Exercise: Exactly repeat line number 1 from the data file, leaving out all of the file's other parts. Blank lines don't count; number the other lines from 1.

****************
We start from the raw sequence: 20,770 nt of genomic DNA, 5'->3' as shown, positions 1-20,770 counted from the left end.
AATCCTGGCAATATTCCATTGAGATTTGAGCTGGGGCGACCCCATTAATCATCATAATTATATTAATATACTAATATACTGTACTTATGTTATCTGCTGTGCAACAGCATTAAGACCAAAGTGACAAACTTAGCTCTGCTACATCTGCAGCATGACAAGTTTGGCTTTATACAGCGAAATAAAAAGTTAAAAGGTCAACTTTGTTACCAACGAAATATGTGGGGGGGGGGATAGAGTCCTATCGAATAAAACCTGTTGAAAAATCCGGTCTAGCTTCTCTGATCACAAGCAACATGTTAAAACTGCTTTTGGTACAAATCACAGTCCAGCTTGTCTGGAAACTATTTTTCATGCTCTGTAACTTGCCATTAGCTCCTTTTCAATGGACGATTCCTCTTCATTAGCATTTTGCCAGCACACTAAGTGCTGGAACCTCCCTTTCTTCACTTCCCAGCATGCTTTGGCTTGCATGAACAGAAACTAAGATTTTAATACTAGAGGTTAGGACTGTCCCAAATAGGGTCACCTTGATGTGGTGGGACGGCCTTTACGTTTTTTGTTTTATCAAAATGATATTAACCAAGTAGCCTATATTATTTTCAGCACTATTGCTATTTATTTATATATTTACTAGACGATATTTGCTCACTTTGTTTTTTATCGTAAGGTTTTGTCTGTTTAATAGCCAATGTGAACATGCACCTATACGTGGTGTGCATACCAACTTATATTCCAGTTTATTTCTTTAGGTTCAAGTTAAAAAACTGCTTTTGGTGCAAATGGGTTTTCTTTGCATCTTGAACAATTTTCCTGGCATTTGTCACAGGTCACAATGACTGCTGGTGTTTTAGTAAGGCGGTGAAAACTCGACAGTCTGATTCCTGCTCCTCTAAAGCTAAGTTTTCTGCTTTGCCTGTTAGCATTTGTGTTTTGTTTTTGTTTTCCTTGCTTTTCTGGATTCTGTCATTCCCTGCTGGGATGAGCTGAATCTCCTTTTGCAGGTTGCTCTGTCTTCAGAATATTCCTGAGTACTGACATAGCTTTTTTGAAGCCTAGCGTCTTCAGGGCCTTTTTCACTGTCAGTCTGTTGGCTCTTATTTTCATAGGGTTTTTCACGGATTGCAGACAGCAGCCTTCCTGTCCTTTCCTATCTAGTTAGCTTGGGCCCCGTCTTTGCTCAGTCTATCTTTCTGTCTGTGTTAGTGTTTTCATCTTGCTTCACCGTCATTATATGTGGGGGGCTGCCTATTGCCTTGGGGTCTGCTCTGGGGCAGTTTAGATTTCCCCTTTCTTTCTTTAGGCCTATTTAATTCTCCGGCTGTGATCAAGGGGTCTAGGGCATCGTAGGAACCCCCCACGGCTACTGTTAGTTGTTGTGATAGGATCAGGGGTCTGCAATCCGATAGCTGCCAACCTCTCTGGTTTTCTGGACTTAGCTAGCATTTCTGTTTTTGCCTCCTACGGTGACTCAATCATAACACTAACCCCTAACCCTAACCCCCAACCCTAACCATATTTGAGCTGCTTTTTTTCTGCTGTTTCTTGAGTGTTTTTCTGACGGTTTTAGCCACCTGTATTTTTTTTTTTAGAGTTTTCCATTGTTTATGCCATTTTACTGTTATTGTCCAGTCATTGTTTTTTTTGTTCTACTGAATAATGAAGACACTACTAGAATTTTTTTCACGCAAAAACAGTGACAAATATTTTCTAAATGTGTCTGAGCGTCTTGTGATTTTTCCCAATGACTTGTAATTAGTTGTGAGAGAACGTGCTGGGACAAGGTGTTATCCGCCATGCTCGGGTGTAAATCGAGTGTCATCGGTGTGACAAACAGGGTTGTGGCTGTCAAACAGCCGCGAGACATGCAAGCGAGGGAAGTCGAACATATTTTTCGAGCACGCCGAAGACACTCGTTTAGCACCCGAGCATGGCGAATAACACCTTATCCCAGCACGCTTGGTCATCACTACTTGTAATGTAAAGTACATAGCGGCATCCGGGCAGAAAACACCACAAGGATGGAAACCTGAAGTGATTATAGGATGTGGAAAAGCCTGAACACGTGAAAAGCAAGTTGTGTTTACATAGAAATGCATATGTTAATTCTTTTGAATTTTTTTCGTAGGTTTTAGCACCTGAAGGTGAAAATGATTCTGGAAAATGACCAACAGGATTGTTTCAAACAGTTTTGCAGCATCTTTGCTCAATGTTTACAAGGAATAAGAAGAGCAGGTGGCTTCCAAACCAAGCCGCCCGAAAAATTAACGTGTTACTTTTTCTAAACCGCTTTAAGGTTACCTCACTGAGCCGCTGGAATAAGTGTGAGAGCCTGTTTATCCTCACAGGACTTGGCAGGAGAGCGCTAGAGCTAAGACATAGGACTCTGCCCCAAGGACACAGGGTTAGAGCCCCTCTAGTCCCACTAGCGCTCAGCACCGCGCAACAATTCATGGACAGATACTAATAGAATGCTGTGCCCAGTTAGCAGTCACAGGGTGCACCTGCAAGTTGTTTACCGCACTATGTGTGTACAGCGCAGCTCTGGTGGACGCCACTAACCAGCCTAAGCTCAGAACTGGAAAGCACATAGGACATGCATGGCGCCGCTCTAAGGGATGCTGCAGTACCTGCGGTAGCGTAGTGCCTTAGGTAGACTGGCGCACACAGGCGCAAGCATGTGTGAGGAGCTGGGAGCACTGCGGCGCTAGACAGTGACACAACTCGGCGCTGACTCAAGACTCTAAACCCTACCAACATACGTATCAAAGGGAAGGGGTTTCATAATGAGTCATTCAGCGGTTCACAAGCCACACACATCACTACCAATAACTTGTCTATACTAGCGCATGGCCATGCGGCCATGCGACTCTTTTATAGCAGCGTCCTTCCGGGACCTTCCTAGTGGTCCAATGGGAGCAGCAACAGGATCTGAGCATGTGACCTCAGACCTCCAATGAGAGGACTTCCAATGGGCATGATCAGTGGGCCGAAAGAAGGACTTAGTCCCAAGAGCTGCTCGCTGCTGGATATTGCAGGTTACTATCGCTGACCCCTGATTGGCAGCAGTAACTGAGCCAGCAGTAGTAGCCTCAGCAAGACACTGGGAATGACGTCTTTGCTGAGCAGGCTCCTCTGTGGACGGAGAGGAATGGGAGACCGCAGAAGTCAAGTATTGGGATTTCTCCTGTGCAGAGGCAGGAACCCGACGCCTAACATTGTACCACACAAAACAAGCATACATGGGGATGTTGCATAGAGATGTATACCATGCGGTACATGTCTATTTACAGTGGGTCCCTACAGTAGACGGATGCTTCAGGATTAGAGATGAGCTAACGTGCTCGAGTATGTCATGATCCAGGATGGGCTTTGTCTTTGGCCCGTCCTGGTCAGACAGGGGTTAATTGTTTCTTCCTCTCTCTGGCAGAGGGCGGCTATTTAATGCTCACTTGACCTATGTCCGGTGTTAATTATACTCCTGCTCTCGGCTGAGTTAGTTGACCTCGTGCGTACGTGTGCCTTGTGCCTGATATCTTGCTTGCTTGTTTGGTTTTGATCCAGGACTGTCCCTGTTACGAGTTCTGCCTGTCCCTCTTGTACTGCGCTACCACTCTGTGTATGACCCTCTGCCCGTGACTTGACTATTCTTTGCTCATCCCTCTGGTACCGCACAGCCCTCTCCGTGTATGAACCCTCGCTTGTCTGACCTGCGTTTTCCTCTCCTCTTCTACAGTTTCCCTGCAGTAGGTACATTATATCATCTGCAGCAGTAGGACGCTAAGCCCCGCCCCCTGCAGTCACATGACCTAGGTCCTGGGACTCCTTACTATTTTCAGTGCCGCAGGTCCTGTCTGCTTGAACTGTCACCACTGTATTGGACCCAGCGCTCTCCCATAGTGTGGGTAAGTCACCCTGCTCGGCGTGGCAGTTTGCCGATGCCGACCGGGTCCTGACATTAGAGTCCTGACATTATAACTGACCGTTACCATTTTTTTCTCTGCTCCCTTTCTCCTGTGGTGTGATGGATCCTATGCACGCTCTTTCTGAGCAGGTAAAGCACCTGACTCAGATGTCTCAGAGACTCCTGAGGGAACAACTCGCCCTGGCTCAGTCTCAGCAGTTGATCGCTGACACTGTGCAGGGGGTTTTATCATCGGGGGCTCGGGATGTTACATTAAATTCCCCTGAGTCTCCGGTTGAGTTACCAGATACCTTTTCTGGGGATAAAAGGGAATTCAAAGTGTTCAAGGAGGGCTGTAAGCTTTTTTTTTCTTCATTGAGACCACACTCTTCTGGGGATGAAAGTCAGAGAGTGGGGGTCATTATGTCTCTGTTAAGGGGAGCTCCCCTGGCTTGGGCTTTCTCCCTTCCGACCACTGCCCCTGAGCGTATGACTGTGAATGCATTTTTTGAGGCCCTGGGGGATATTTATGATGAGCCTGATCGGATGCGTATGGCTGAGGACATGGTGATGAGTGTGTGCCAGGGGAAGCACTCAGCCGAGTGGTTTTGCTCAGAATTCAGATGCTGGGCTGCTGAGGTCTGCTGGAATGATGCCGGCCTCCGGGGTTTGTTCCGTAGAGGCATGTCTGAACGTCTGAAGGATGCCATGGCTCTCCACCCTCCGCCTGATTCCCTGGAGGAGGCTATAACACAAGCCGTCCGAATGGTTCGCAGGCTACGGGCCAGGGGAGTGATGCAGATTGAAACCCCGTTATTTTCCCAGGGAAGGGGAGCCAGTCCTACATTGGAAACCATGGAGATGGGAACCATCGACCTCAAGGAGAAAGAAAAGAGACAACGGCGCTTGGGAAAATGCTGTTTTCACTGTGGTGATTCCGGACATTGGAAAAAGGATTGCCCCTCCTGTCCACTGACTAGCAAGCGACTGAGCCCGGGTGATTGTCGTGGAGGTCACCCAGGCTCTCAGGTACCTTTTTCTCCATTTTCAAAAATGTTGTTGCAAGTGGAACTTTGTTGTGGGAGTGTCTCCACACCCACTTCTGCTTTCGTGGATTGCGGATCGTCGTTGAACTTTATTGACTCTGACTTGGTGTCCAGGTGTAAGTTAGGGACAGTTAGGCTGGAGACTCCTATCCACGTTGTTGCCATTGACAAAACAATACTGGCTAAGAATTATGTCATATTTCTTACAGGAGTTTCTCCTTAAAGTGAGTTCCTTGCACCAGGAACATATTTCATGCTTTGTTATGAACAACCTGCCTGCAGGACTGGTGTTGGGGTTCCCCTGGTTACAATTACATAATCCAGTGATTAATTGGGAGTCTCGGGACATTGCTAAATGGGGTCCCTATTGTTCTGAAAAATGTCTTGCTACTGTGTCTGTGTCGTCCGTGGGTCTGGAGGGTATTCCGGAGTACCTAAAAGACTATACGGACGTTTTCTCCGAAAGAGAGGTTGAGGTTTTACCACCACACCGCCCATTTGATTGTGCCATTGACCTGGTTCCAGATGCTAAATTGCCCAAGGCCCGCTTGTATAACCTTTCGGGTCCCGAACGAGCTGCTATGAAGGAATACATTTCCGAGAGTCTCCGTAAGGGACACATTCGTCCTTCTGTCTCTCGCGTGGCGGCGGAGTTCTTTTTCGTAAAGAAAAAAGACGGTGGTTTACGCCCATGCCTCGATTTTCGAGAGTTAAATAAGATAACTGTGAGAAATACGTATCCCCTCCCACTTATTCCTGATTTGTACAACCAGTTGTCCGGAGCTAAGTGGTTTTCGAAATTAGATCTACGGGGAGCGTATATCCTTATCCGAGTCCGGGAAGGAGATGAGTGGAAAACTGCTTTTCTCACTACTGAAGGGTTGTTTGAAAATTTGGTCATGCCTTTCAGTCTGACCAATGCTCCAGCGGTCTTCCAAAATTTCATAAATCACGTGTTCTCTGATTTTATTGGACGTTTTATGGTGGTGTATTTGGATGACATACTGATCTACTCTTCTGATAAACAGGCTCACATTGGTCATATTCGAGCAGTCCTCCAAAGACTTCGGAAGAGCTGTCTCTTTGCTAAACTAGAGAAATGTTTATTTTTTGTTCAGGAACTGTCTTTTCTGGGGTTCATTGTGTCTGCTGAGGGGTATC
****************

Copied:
We start from the raw sequence: 20,770 nt of genomic DNA, 5'->3' as shown, positions 1-20,770 counted from the left end.